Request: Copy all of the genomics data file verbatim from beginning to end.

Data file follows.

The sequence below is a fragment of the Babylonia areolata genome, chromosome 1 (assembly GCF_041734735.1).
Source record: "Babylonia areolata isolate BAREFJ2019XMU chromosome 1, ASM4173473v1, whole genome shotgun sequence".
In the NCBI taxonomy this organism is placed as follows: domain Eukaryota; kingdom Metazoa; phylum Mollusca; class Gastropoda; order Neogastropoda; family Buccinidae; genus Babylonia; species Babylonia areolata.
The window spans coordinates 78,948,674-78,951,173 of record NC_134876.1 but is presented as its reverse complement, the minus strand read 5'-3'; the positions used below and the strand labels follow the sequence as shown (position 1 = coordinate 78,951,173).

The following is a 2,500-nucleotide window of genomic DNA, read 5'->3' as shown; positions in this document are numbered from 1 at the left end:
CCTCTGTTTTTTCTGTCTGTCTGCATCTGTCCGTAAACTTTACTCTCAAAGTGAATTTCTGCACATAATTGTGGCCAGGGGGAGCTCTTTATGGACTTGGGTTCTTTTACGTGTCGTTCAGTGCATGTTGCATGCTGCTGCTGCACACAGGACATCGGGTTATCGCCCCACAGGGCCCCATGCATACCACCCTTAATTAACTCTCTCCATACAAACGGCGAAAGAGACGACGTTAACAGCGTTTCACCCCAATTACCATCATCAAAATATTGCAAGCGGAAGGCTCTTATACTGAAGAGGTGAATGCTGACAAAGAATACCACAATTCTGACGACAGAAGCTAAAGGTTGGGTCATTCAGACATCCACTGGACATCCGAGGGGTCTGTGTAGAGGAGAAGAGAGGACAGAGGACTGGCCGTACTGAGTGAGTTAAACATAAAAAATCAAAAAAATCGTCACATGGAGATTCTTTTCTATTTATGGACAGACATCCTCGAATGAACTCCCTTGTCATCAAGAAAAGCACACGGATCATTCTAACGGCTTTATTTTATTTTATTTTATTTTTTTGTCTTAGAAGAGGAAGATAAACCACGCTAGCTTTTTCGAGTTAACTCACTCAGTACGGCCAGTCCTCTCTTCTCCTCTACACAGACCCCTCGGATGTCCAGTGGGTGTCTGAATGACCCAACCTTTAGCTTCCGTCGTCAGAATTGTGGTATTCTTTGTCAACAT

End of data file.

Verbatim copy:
The sequence below is a fragment of the Babylonia areolata genome, chromosome 1 (assembly GCF_041734735.1).
Source record: "Babylonia areolata isolate BAREFJ2019XMU chromosome 1, ASM4173473v1, whole genome shotgun sequence".
In the NCBI taxonomy this organism is placed as follows: domain Eukaryota; kingdom Metazoa; phylum Mollusca; class Gastropoda; order Neogastropoda; family Buccinidae; genus Babylonia; species Babylonia areolata.
The window spans coordinates 78,948,674-78,951,173 of record NC_134876.1 but is presented as its reverse complement, the minus strand read 5'-3'; the positions used below and the strand labels follow the sequence as shown (position 1 = coordinate 78,951,173).

The following is a 2,500-nucleotide window of genomic DNA, read 5'->3' as shown; positions in this document are numbered from 1 at the left end:
CCTCTGTTTTTTCTGTCTGTCTGCATCTGTCCGTAAACTTTACTCTCAAAGTGAATTTCTGCACATAATTGTGGCCAGGGGGAGCTCTTTATGGACTTGGGTTCTTTTACGTGTCGTTCAGTGCATGTTGCATGCTGCTGCTGCACACAGGACATCGGGTTATCGCCCCACAGGGCCCCATGCATACCACCCTTAATTAACTCTCTCCATACAAACGGCGAAAGAGACGACGTTAACAGCGTTTCACCCCAATTACCATCATCAAAATATTGCAAGCGGAAGGCTCTTATACTGAAGAGGTGAATGCTGACAAAGAATACCACAATTCTGACGACAGAAGCTAAAGGTTGGGTCATTCAGACATCCACTGGACATCCGAGGGGTCTGTGTAGAGGAGAAGAGAGGACAGAGGACTGGCCGTACTGAGTGAGTTAAACATAAAAAATCAAAAAAATCGTCACATGGAGATTCTTTTCTATTTATGGACAGACATCCTCGAATGAACTCCCTTGTCATCAAGAAAAGCACACGGATCATTCTAACGGCTTTATTTTATTTTATTTTATTTTTTTGTCTTAGAAGAGGAAGATAAACCACGCTAGCTTTTTCGAGTTAACTCACTCAGTACGGCCAGTCCTCTCTTCTCCTCTACACAGACCCCTCGGATGTCCAGTGGGTGTCTGAATGACCCAACCTTTAGCTTCCGTCGTCAGAATTGTGGTATTCTTTGTCAACAT